How MLMS stay 'legal'

One of the credibility-building factors that modern multi-level marketing (MLM) companies rely on is the assertion that they're legal. Often, it's said that if a company wasn't following the laws, they would have bee shut down by now.

Those things do sound credible. Average consumers assume that the government cracks down on businesses that are breaking the law. But the sad fact is that the FTC, the organization in charge of regulating MLMs and pyramid schemes, has chosen not to act against almost all MLMs.

Only a select few MLMs and pyramid schemes are targeted by the FTC. The rest are allowed to exist and operate as they please.

The key to avoiding being labeled a "pyramid scheme" by a government agency is having a "product" (or service) upon which your scheme is based. Traditional pyramid schemes only involve an exchange of money between people. MLMs skirt this by including a product in the mix – people are supposedly exchanging money for a product.The problem with the products and services "sold" by MLMs is two-fold:
  1. The product is almost always overpriced. The prices are set high because there are many levels in the pyramid that need to be paid a commission when the company sells a product to a distributor. The company generally attaches some sort of affinity to the product to justify the high price – the product is touted as innovative, of superior quality, or it has some other detail not offered in other products on the market.
  2. Very little actual product is ever sold to an end-user. Most of the products purchased by MLM distributors are not sold to third-party users. Instead, the purchases are usually made to qualify for some higher level of commission in the scheme, and the distributors end up storing piles of products at their homes.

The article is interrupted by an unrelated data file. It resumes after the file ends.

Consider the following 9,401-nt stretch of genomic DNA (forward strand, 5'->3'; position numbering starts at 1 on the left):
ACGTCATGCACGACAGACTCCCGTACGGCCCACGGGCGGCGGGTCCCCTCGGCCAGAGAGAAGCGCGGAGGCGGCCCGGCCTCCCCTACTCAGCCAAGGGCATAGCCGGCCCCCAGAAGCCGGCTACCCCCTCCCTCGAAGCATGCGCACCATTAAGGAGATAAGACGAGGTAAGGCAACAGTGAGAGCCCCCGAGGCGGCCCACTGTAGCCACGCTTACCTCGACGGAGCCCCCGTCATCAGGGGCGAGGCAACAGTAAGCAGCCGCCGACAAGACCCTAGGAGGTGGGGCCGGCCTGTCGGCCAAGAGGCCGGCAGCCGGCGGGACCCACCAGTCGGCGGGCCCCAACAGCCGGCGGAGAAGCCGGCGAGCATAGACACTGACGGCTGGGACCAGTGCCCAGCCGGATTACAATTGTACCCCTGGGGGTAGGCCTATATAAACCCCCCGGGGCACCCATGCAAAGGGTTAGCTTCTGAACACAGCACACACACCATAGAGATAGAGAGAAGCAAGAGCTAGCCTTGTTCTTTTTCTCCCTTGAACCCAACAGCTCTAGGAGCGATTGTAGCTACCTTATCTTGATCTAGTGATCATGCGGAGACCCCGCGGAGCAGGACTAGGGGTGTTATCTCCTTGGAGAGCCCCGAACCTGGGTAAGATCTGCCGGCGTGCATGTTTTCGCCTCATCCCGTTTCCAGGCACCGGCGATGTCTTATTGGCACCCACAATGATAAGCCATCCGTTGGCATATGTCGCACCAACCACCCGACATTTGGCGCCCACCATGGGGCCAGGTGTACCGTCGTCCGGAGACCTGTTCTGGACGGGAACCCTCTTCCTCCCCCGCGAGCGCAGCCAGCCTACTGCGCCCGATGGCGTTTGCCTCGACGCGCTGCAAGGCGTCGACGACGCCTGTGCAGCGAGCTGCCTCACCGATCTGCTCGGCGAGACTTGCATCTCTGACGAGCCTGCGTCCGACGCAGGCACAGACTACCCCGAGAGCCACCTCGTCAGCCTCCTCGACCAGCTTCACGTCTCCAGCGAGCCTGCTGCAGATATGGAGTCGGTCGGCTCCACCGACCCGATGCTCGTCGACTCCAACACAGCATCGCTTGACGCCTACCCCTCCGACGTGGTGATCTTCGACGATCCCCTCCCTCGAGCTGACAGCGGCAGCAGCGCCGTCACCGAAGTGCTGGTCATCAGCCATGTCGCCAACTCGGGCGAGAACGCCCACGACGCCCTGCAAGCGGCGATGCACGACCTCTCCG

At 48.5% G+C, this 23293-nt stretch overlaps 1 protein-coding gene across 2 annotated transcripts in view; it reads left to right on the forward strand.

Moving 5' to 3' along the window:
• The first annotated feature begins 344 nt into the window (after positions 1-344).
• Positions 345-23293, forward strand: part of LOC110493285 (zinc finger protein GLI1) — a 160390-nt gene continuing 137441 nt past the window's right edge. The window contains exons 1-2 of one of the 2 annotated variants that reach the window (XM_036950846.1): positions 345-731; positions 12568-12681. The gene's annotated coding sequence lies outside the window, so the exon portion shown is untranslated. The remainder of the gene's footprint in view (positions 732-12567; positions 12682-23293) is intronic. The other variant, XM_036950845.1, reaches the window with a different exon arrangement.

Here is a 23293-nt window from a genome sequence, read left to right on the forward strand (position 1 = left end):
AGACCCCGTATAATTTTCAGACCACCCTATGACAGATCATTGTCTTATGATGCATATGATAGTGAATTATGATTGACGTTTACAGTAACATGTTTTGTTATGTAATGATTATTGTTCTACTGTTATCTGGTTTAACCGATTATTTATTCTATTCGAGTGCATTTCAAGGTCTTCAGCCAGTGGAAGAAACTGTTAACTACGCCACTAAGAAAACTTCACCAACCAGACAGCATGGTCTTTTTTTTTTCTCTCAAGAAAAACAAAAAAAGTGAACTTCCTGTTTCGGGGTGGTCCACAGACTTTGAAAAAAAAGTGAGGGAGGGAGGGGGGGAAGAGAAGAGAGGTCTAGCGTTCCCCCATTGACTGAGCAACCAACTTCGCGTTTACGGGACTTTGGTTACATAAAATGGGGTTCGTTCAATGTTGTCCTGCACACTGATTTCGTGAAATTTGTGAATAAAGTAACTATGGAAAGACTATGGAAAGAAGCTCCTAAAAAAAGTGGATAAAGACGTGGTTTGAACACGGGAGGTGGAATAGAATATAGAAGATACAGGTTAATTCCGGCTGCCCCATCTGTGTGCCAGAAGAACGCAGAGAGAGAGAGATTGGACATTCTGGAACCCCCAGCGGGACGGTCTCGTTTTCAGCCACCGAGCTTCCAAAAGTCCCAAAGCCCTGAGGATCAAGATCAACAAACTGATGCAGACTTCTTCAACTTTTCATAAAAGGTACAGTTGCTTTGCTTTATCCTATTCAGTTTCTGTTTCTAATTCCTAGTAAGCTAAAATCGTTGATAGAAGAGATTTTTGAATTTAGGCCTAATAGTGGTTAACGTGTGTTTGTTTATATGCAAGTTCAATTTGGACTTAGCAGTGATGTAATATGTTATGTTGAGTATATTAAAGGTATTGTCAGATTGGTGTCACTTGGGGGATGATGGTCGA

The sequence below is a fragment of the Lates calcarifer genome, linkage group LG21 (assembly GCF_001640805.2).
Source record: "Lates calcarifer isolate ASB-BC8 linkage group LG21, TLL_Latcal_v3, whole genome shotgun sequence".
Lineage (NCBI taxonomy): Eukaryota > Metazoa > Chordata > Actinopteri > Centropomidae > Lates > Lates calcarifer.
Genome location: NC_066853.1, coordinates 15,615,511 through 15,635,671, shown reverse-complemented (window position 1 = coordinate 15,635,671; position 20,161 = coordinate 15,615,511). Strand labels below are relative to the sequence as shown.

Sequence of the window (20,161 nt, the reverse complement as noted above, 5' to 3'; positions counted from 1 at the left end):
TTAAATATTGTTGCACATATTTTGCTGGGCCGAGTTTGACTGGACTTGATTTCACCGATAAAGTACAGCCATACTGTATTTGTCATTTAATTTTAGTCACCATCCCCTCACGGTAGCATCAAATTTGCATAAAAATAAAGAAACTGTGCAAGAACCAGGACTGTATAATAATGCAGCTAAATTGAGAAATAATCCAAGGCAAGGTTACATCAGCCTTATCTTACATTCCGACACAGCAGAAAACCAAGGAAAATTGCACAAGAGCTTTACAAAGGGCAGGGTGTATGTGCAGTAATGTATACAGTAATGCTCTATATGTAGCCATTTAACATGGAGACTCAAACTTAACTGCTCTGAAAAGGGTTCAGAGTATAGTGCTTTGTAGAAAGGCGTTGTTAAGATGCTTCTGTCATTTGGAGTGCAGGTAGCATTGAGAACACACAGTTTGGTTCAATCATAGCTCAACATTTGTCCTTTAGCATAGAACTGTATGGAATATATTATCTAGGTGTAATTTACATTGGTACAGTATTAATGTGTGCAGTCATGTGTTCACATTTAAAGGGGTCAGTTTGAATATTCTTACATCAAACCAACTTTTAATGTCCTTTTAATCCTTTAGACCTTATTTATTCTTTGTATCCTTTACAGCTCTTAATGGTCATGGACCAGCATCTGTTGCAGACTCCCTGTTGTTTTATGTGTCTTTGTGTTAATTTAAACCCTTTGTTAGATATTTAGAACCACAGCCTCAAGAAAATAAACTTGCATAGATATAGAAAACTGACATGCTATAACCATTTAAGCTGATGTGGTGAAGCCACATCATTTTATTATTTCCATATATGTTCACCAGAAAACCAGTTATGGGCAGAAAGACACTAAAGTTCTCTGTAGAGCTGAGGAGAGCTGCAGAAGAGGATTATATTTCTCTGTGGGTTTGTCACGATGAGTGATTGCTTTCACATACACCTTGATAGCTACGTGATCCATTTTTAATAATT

So participants in MLMs are pretending to exchange money for products to retail. The truth is that they're exchanging money for dust-collectors, which is no better than a traditional pyramid scheme.
The government could crack down MLMs for the lack of actual retail sales. It is clear to those who study MLMs that the existence of products doesn't truly legitimize the schemes, since the products aren't being sold.

But for now, the FTC has chosen not to act, so it's clear that MLMs will continue their sham of retail selling businesses indefinitely.

Forensic accountant Tracy L. Coenen, CPA, MBA, CFE performs fraud examinations and financial investigations through her company, Sequence Inc. Forensic Accounting. The Association of Certified Fraud Examiners honored Tracy as the 2007 winner of the prestigious Hubbard Award and her first book, Essentials of Corporate Fraud, will be on bookshelves in March 2008.
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